Zenith: Defy, a new saga

Defy Zero G

CASE : brushed titanium or pink gold, sapphire caseback, water-resistant to 100m


MOVEMENT : skeleton-worked, mechanical manualwinding (El Primero 8812 S), “Gravity Control” module,
36,000 vph, 50-hour power reserve

FUNCTIONS : hours, minutes, small seconds, power reserve

DIAL : no dial, display on openworked rings, facetted hands and hour-markers coated with Super-LumiNova® SLN C1

BAND : metal bracelet matching the case or black rubber strap coated with blue alligator leather, double
folding calsp

In all began at the start of 2017, with the presentation of the Defy El Primero 210 chronograph, the 21st century in-house model that multiplied by 10 the accuracy of short-time measurement – delivering hundredth of a second instead of the tenth of a second precision achieved by its illustrious predecessor. With this new launch, Zenith introduced a neo-vintage style for the new Defy collection, inspired by 1970s El Primero models and aesthetically bridging past and future. Modernity takes on its full meaning in the openworked versions that offer connoisseurs a fascinating glimpse into the secrets of their remarkable performance. The future was already very much in evidence at the end of 2017, when the Manufacture introduced a limited series of 10 one-of-akind models distinguished by their exterior. Defy Lab watches are equipped with a revolutionary regulating organ that is more functional and accurate than ever before. For series production, the latter heralds the long-awaited post balance-and-hairspring era, doing away with this predominant pairing that has for centuries formed the beating heart of most mechanical watches.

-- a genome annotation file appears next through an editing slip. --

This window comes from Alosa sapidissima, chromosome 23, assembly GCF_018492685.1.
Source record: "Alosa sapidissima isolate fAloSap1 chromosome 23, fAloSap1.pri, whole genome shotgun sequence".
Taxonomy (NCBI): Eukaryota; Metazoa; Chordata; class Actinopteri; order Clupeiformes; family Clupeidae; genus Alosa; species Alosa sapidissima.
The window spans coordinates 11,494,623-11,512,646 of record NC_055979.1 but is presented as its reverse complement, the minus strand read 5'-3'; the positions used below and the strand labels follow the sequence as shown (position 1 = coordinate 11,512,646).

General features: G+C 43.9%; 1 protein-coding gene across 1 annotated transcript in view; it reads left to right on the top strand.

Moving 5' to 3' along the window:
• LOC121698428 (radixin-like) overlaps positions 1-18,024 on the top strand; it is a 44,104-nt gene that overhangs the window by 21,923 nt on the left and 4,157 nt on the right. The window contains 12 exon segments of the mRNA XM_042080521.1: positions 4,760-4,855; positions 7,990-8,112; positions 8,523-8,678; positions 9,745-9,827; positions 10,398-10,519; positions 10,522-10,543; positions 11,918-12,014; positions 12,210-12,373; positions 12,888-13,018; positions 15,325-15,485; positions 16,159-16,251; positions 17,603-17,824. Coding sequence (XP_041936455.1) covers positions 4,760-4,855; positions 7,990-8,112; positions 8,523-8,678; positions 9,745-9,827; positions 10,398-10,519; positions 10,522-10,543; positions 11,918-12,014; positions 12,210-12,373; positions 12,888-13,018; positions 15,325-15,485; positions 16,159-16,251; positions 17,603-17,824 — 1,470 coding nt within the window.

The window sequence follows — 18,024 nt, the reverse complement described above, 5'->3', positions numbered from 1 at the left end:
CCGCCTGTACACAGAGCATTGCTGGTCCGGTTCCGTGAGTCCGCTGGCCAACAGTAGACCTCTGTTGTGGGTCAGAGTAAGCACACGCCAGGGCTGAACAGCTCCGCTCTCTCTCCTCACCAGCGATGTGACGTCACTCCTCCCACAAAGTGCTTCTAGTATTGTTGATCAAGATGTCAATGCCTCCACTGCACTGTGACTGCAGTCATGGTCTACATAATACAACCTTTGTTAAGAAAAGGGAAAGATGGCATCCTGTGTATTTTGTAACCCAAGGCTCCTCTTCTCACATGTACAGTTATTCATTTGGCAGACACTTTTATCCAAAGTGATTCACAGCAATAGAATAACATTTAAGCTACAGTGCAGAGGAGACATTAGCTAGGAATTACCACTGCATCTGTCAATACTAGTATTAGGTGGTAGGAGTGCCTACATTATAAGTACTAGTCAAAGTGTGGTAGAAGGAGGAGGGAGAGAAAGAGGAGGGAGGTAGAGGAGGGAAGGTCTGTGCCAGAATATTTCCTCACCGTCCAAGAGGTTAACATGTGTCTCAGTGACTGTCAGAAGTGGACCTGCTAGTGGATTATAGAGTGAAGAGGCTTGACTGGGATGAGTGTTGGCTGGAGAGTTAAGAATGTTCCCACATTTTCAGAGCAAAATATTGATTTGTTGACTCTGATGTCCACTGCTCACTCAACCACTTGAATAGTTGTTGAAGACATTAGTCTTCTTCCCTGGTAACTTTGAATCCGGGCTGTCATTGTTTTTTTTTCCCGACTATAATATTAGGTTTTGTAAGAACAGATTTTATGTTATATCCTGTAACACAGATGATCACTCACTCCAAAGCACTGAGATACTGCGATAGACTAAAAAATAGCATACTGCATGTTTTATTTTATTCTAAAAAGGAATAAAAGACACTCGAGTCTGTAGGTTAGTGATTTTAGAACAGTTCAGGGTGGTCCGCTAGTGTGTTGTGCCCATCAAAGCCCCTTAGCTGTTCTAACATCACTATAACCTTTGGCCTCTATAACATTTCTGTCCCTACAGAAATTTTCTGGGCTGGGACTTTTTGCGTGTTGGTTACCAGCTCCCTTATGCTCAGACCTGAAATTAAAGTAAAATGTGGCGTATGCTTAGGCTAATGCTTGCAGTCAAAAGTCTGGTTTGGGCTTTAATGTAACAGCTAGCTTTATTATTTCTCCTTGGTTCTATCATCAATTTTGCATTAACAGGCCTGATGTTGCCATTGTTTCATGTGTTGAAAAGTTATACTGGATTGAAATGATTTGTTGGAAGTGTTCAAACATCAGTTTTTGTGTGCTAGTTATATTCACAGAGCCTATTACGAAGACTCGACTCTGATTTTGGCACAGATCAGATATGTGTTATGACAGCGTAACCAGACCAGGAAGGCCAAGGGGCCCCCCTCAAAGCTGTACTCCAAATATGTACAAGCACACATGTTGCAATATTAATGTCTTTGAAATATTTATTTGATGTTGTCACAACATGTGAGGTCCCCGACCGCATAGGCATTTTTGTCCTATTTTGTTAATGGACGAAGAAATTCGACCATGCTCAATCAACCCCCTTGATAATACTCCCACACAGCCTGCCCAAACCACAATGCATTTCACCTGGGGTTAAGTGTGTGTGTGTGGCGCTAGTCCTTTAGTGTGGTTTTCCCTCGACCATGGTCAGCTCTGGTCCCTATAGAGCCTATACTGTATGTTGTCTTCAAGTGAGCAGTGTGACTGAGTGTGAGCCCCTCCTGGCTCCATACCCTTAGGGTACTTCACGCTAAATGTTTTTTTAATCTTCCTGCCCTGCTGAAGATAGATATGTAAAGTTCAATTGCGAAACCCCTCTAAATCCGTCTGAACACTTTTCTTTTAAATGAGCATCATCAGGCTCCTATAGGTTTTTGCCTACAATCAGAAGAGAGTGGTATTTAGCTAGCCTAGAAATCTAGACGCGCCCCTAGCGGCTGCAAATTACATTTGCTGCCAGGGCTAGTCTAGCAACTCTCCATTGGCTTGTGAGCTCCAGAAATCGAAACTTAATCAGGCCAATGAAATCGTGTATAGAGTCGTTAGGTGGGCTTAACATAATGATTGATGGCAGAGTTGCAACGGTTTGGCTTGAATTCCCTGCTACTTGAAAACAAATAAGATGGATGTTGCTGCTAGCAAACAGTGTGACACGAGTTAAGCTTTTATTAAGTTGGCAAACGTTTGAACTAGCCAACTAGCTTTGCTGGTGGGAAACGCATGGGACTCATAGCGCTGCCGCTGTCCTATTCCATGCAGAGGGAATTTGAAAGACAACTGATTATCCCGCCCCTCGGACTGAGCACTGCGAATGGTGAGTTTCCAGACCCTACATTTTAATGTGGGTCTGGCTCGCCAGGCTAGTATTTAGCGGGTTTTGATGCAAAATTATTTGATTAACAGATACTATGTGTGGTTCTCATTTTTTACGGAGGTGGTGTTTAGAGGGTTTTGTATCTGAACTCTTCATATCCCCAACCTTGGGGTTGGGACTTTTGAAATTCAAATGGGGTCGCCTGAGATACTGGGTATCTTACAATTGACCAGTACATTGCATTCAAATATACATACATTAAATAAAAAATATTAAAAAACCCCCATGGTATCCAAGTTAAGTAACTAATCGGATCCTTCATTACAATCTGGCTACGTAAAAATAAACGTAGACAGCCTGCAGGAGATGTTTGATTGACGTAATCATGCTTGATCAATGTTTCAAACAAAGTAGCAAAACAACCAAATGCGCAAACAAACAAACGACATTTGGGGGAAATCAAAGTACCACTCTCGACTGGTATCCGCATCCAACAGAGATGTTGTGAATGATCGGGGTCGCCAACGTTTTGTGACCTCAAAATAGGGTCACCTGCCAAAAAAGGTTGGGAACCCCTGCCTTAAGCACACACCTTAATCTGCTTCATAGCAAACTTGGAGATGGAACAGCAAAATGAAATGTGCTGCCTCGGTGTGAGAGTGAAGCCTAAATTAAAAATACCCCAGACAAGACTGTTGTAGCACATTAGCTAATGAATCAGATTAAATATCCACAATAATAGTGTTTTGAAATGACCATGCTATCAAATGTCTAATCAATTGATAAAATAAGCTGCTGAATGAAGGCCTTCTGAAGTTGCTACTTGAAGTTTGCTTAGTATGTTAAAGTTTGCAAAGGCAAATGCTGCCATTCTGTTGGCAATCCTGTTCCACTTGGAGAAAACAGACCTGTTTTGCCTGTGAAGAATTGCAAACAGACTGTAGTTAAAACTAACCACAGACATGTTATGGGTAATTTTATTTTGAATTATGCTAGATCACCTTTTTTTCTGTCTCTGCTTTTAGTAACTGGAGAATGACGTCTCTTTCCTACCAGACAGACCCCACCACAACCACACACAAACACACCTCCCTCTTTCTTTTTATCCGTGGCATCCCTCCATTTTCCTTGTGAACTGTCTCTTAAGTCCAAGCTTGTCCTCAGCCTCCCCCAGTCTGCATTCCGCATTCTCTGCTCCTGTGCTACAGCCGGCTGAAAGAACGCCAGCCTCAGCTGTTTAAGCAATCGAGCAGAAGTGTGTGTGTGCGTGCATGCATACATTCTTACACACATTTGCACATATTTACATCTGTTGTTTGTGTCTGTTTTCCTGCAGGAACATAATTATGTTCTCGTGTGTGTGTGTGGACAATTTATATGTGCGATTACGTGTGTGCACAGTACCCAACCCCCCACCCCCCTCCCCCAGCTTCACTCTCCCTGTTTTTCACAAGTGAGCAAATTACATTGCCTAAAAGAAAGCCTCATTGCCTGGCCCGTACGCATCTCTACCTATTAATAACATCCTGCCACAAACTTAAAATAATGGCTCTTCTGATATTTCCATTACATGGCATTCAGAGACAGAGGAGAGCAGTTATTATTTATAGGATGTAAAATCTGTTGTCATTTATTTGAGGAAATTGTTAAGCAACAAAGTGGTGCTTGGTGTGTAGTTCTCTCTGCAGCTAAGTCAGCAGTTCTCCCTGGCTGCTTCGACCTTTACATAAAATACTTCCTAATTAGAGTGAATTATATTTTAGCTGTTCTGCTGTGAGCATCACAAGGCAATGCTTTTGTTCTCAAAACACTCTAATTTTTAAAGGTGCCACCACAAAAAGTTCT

Meanwhile, the Defy line is being steadily enriched and two new versions were unveiled at Baselworld 2018. At range-entry level, the Defy Classic is a simple three-hand plus date watch, embodying contemporary sporting elegance in a 41mm-diameter rather than 44. Presented in skeleton mode, it highlights the fivepointed structure of its movement, a stylized evocation of the Zenith star. The star of the show, Defy Zero G (for zero gravity), is a Fine Watchmaking creation equipped with a gyroscopic “Gravity Control” module. Patented a decade or so ago, the latter compensates for the effects of gravity via a gimbalmounted construction, similar to those of marine chronometers. In this modern-day tourbillon, the regulating organ is held in a horizontal position, whatever the position of the watch itself. Nonetheless, the original module has been significantly revisited and its optimization is accompanied by a 30% reduction in its original volume. This enables it to fit easily inside a watch of reasonable diameter and thickness. For its launch, the Defy Zero G line is issued in four skeletonized versions, with options including a metal bracelet distinguished by H-shaped brushed and polished links. Defy clearly proclaims its vocation: that of a complete collection incorporating a wide range of models covering the entire spectrum of mechanical complexity.

Journaliste expert en horlogerie et correspondant régulier de WorldTempus, David alimente notre rubrique technique.

Review overview